Hearts Win The Battle, But Kotoko Are Still In The War
Advantage Hearts, then.
The latest ‘Super Clash‘ went the way of most games between Accra Hearts of Oak and archrivals Asante Kotoko in recent memory: cagey, tense, and settled by the odd goal.
And what a goal this one was!
Daniel Afriyie Barnieh’s 66th-minute match-winner was the sort of action you’d have missed if you blinked for a second, but maybe it was just that — the striking suddenness of it all — that made it such a wonder.
Actually, it wasn’t just that.
It was also the technique, fired on the turn and with minimal back-lift, to redirect a Frederick Ansah Botchway ball — shot? Pass? — past goalkeeper Kwame Baah.
Oh, and the goal was quite well-celebrated, too.
The sheer volume of emotion Barnieh poured into jubilating could be explained, partly, by the history he has — or, perhaps more appropriately, never had — with the team he had just scored against (and partly by the fact that he had turned 20 only a day earlier).
Sometime in 2019, the story goes, Barnieh trialled at Kotoko but was rejected. Eventually, he secured a move from lower-tier football to Hearts, but only as part of a deal headlined by colleague Abdul Aziz Nurudeen (with whom Barnieh shared an agent).
Two years later, Nurudeen struggles to get into Hearts’ matchday squad, while Barnieh has established himself as an ‘undroppable’. He is especially valuable for his desire/ability to make a difference when it matters most, which is why many tipped him to deliver decisively against Kotoko.
He did so in some style — and in a manner that revealed just how much he has improved.
With Botchway’s kick heading his way, last year’s Barnieh might have taken a touch to cushion the ball, a touch just heavy enough to allow his marker, Habib Mohammed, to adjust and snuff out the chance.
Not the 2021 version of Barnieh: captain of Ghana’s U-20 Afcon-winning team, and transformed by the wand of Hearts head coach Samuel Boadu. One touch — quick, deft, strong — was enough to underline his growing reputation, serve cold revenge, and send Kotoko reeling.
The Porcupine Warriors couldn’t get much going upfront, lacking the sense of direction that a target-man — heard of a certain Kwame Opoku? — gets you. It wasn’t just end-product that Kotoko missed, though; service, too, wasn’t quite forthcoming.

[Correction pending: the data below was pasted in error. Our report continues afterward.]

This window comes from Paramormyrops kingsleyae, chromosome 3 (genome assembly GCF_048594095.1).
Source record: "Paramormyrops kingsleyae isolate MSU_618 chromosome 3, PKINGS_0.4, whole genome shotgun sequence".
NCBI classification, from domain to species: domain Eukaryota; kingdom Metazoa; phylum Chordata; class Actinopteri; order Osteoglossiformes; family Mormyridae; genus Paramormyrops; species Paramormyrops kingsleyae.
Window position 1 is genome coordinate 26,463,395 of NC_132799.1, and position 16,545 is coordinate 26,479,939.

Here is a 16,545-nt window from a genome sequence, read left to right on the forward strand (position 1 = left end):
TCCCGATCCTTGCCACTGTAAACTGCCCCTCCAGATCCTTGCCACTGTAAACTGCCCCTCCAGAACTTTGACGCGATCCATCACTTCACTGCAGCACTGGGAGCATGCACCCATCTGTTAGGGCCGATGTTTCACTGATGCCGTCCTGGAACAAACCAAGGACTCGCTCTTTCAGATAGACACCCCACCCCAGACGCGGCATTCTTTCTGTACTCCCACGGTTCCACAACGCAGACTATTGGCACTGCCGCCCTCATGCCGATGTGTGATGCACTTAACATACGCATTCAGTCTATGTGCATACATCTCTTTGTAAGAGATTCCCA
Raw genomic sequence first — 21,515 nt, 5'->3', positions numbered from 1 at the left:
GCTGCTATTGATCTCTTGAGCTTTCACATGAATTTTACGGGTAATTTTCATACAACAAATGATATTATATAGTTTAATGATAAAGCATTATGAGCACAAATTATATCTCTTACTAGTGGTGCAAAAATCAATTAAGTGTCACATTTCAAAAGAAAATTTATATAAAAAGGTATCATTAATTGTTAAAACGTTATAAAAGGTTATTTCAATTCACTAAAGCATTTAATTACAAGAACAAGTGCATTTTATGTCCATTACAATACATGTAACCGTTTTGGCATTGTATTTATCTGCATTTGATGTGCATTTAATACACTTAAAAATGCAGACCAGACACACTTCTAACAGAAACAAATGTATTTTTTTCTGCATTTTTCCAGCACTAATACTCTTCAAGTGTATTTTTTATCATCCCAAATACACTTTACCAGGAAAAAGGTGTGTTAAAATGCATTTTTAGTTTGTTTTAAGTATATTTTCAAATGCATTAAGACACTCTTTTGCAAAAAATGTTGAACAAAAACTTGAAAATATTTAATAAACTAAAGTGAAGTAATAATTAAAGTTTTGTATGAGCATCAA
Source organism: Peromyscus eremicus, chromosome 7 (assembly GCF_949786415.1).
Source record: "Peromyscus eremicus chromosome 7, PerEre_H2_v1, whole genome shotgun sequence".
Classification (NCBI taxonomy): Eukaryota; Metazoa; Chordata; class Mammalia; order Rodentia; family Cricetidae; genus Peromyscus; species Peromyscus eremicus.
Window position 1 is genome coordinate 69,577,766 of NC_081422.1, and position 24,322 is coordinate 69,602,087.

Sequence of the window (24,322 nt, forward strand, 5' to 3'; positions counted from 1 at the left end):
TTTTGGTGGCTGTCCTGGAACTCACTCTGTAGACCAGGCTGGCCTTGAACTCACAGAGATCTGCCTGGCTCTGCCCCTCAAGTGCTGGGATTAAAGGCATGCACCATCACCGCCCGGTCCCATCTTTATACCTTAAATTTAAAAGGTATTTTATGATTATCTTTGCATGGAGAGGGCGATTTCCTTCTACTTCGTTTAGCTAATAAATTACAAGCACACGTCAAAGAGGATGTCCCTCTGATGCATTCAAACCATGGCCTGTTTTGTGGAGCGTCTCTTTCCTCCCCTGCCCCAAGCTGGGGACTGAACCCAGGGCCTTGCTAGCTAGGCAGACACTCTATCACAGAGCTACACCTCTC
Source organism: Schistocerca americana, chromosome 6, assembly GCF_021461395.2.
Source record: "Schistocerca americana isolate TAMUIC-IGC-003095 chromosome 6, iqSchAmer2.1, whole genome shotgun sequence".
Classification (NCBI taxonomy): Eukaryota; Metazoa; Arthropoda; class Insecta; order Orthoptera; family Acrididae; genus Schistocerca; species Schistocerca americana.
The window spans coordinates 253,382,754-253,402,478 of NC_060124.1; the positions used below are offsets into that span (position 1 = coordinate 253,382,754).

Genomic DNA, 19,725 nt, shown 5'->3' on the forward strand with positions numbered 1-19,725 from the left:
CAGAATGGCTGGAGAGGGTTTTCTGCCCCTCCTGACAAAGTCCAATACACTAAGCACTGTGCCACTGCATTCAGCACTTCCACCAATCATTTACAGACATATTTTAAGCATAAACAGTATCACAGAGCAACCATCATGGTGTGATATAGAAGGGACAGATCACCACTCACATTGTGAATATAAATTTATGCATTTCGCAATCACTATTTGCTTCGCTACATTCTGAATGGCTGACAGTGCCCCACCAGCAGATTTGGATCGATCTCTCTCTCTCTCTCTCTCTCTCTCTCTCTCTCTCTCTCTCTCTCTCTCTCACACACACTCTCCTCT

Chief creator Fabio Gama put in a stop-start shift, but his Phobian equivalent, Salifu Ibrahim, with whom the Brazilian was expected to wrestle in setting this game alight, hardly got off the blocks himself; their post-match embrace felt rather consolatory for both.
Hearts’ win gives them a three-point lead — not absolutely comfortable, but certainly more breathing space than either side has had in recent weeks — and a head-to-head advantage that might just come in handy in the final analysis. Also, it stretched Hearts’ unbeaten run to nine games, and stopped Kotoko’s from extending to ten.
But this, won by Hearts, was just the battle; there is still a war raging, and Kotoko are very much in it.
This game came with a winner-takes-all tag that didn’t quite tell the whole story of what is left of the title race. For all the hype surrounding their latest meeting — and justifiably so — there are three matchdays to go before Hearts and Kotoko can draw any solid conclusions about their campaigns.
And each of those six remaining games — some against teams with everything to play for and just as much to lose — carries just as much weight; a fact that both teams, following the weekend’s whirlwind, would do well not to lose sight of.
For their own sakes, then, neither team should place too high a premium on Sunday’s outcome — i.e., Hearts shouldn’t be intoxicated by their win any more than Kotoko should be deflated by it — as they’re still separated by a wafer-thin margin.
The immediate vibes from both trainers, Samuel Boadu and Mariano Barreto, would suggest that such an awareness of what lies ahead does exist.
“Not yet,” Boadu replied, when tempted to declare his Hearts team winners of the league, while his opposite number promised Kotoko fans that his own team “will keep fighting”.
How well they communicate those messages to their respective squads — evident in how the next three weeks unfold — would be key in determining just how their showdown ultimately plays out.